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 We came from Syene to Philæ in a waggon, through a very flat country, a distance of about 100 stadia.1 Along the whole road on each side we could see, in many places, very high rocks, round, very smooth, and nearly spherical, of black hard stone, of which mortars are made: each rested upon a greater stone, and upon this another: they were like hermæa.2 Sometimes these stones consisted of one mass. The largest was not less than twelve feet in diameter, and all of them exceeded this size by one half. We crossed over to the island in a pacton, which is a small boat made of rods, whence it resembles woven-work. Standing then in the water, (at the bottom of the boat,) or sitting upon some little planks, we easily crossed over, with some alarm indeed, but without good cause for it, as there is no danger if the boat is not overloaded.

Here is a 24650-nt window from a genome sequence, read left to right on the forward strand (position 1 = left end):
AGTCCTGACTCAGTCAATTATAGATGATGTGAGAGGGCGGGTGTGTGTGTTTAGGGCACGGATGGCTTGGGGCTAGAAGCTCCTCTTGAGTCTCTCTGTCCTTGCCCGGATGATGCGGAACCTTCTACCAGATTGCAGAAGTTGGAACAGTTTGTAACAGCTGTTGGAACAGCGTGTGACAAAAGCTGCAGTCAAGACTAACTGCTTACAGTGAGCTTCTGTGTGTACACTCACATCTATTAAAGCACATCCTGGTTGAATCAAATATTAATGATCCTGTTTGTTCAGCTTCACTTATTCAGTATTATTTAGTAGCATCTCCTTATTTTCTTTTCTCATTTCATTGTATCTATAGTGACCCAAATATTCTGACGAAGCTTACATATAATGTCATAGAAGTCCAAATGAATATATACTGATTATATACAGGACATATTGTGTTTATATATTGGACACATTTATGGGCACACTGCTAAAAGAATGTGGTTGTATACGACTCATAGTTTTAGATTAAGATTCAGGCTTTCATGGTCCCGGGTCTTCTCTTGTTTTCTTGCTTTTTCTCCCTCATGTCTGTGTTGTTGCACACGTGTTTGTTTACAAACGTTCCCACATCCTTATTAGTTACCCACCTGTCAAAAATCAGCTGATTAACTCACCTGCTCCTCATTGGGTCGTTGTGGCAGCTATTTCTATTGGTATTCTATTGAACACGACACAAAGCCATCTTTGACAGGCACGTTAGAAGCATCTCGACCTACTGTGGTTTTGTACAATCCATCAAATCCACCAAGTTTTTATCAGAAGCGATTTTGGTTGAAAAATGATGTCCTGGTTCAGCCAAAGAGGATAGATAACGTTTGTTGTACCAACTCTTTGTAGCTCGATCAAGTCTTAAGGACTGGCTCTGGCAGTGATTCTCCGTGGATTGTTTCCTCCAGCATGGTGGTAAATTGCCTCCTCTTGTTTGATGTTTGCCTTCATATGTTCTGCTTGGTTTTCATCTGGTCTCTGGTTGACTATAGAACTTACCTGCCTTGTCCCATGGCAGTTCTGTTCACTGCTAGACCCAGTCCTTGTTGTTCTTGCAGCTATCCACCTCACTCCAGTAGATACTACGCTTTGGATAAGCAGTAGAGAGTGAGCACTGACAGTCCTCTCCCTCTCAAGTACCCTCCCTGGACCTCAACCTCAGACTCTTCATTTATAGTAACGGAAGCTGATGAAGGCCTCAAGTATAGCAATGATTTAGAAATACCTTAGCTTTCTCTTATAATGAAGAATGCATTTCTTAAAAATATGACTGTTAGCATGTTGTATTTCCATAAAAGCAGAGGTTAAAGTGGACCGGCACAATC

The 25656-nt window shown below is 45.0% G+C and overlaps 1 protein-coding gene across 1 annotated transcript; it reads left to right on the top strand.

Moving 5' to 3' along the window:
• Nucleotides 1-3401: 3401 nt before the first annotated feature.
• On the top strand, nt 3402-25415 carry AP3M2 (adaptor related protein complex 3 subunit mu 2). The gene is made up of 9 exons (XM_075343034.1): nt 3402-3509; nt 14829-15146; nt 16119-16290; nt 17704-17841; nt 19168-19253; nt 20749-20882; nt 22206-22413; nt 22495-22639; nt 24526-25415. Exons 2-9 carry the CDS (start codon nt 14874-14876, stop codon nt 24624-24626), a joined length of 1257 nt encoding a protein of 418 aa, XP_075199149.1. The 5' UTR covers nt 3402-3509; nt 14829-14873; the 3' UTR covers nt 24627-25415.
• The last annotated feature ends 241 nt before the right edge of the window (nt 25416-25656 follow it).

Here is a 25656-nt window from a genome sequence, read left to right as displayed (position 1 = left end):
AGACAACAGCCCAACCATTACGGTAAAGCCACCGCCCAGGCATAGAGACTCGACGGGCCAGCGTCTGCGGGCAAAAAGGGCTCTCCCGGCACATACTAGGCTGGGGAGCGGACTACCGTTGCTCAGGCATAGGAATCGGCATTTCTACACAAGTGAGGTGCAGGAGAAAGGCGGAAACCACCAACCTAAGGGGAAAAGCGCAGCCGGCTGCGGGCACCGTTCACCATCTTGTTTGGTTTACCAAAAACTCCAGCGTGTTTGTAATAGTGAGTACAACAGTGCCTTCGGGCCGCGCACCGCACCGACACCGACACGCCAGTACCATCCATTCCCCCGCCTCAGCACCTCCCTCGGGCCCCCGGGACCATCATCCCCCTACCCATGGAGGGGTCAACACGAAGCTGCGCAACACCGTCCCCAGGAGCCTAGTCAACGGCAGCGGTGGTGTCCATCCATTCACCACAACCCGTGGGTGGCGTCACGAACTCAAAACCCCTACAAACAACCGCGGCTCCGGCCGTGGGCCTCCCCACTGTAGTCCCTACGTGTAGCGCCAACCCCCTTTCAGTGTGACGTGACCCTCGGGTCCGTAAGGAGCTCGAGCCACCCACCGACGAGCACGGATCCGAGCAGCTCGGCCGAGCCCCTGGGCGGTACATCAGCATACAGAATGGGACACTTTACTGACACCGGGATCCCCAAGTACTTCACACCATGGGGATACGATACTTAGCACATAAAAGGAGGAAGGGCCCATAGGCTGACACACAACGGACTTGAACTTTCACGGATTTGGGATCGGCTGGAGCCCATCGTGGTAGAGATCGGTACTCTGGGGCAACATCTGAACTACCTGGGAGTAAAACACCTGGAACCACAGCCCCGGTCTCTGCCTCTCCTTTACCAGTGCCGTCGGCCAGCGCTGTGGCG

1 The number here given is nearly twice too great. Kramer quotes G. Parthey (de Philis insula) for correcting the error to 50 stadia, and for perceiving that it arose from the very frequent substitution in manuscripts of the letter P (100) for N (50).
2 Unhewn stones, with a head of Mercury upon them.
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